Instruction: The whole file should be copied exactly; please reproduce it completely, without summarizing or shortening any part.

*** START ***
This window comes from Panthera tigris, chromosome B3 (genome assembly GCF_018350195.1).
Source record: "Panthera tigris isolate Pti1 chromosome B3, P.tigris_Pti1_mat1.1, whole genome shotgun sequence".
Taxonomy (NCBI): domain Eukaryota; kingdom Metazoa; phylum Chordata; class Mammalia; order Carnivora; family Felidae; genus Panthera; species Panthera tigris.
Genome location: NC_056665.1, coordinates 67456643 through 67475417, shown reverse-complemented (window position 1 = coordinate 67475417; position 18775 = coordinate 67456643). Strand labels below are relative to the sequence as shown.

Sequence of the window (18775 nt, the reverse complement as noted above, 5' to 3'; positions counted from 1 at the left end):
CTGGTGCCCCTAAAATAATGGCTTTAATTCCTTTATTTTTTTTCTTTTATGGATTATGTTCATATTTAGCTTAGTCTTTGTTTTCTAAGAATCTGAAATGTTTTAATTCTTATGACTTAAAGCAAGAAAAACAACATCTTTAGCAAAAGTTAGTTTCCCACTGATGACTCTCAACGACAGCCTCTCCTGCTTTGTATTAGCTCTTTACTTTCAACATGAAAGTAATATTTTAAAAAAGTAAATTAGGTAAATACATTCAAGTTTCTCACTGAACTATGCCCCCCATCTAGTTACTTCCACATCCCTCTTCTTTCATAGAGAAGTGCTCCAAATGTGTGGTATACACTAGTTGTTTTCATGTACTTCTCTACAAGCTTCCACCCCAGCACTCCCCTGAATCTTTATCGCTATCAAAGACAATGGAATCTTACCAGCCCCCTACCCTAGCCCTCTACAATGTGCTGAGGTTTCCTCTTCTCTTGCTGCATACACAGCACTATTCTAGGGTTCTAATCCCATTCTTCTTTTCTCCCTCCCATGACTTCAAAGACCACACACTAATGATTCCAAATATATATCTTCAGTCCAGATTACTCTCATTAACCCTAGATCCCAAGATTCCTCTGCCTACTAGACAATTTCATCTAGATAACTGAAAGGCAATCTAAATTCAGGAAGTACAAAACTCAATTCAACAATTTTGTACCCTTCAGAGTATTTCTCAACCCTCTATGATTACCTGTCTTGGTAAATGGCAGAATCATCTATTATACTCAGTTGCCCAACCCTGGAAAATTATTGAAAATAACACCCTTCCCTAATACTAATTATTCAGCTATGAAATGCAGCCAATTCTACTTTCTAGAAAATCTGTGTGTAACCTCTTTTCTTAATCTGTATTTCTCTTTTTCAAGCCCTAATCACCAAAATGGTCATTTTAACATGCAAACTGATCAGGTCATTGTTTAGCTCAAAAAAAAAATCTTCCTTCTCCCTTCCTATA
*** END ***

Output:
This window comes from Panthera tigris, chromosome B3 (genome assembly GCF_018350195.1).
Source record: "Panthera tigris isolate Pti1 chromosome B3, P.tigris_Pti1_mat1.1, whole genome shotgun sequence".
Taxonomy (NCBI): domain Eukaryota; kingdom Metazoa; phylum Chordata; class Mammalia; order Carnivora; family Felidae; genus Panthera; species Panthera tigris.
Genome location: NC_056665.1, coordinates 67456643 through 67475417, shown reverse-complemented (window position 1 = coordinate 67475417; position 18775 = coordinate 67456643). Strand labels below are relative to the sequence as shown.

Sequence of the window (18775 nt, the reverse complement as noted above, 5' to 3'; positions counted from 1 at the left end):
CTGGTGCCCCTAAAATAATGGCTTTAATTCCTTTATTTTTTTTCTTTTATGGATTATGTTCATATTTAGCTTAGTCTTTGTTTTCTAAGAATCTGAAATGTTTTAATTCTTATGACTTAAAGCAAGAAAAACAACATCTTTAGCAAAAGTTAGTTTCCCACTGATGACTCTCAACGACAGCCTCTCCTGCTTTGTATTAGCTCTTTACTTTCAACATGAAAGTAATATTTTAAAAAAGTAAATTAGGTAAATACATTCAAGTTTCTCACTGAACTATGCCCCCCATCTAGTTACTTCCACATCCCTCTTCTTTCATAGAGAAGTGCTCCAAATGTGTGGTATACACTAGTTGTTTTCATGTACTTCTCTACAAGCTTCCACCCCAGCACTCCCCTGAATCTTTATCGCTATCAAAGACAATGGAATCTTACCAGCCCCCTACCCTAGCCCTCTACAATGTGCTGAGGTTTCCTCTTCTCTTGCTGCATACACAGCACTATTCTAGGGTTCTAATCCCATTCTTCTTTTCTCCCTCCCATGACTTCAAAGACCACACACTAATGATTCCAAATATATATCTTCAGTCCAGATTACTCTCATTAACCCTAGATCCCAAGATTCCTCTGCCTACTAGACAATTTCATCTAGATAACTGAAAGGCAATCTAAATTCAGGAAGTACAAAACTCAATTCAACAATTTTGTACCCTTCAGAGTATTTCTCAACCCTCTATGATTACCTGTCTTGGTAAATGGCAGAATCATCTATTATACTCAGTTGCCCAACCCTGGAAAATTATTGAAAATAACACCCTTCCCTAATACTAATTATTCAGCTATGAAATGCAGCCAATTCTACTTTCTAGAAAATCTGTGTGTAACCTCTTTTCTTAATCTGTATTTCTCTTTTTCAAGCCCTAATCACCAAAATGGTCATTTTAACATGCAAACTGATCAGGTCATTGTTTAGCTCAAAAAAAAAATCTTCCTTCTCCCTTCCTATA